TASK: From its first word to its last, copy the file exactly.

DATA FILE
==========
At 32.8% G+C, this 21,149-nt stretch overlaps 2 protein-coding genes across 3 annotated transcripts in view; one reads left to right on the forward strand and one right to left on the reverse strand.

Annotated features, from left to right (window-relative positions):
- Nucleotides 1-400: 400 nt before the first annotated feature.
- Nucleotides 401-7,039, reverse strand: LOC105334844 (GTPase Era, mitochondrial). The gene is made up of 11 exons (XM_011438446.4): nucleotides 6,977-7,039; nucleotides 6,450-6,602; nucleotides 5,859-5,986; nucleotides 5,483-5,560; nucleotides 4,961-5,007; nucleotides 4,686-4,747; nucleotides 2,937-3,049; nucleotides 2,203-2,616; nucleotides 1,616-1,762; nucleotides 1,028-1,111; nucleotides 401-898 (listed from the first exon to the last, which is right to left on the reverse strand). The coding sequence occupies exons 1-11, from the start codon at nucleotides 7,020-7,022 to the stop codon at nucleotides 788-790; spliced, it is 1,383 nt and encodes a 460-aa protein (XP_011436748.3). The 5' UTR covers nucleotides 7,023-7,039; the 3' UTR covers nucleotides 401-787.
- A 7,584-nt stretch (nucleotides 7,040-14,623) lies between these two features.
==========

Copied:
At 32.8% G+C, this 21,149-nt stretch overlaps 2 protein-coding genes across 3 annotated transcripts in view; one reads left to right on the forward strand and one right to left on the reverse strand.

Annotated features, from left to right (window-relative positions):
- Nucleotides 1-400: 400 nt before the first annotated feature.
- Nucleotides 401-7,039, reverse strand: LOC105334844 (GTPase Era, mitochondrial). The gene is made up of 11 exons (XM_011438446.4): nucleotides 6,977-7,039; nucleotides 6,450-6,602; nucleotides 5,859-5,986; nucleotides 5,483-5,560; nucleotides 4,961-5,007; nucleotides 4,686-4,747; nucleotides 2,937-3,049; nucleotides 2,203-2,616; nucleotides 1,616-1,762; nucleotides 1,028-1,111; nucleotides 401-898 (listed from the first exon to the last, which is right to left on the reverse strand). The coding sequence occupies exons 1-11, from the start codon at nucleotides 7,020-7,022 to the stop codon at nucleotides 788-790; spliced, it is 1,383 nt and encodes a 460-aa protein (XP_011436748.3). The 5' UTR covers nucleotides 7,023-7,039; the 3' UTR covers nucleotides 401-787.
- A 7,584-nt stretch (nucleotides 7,040-14,623) lies between these two features.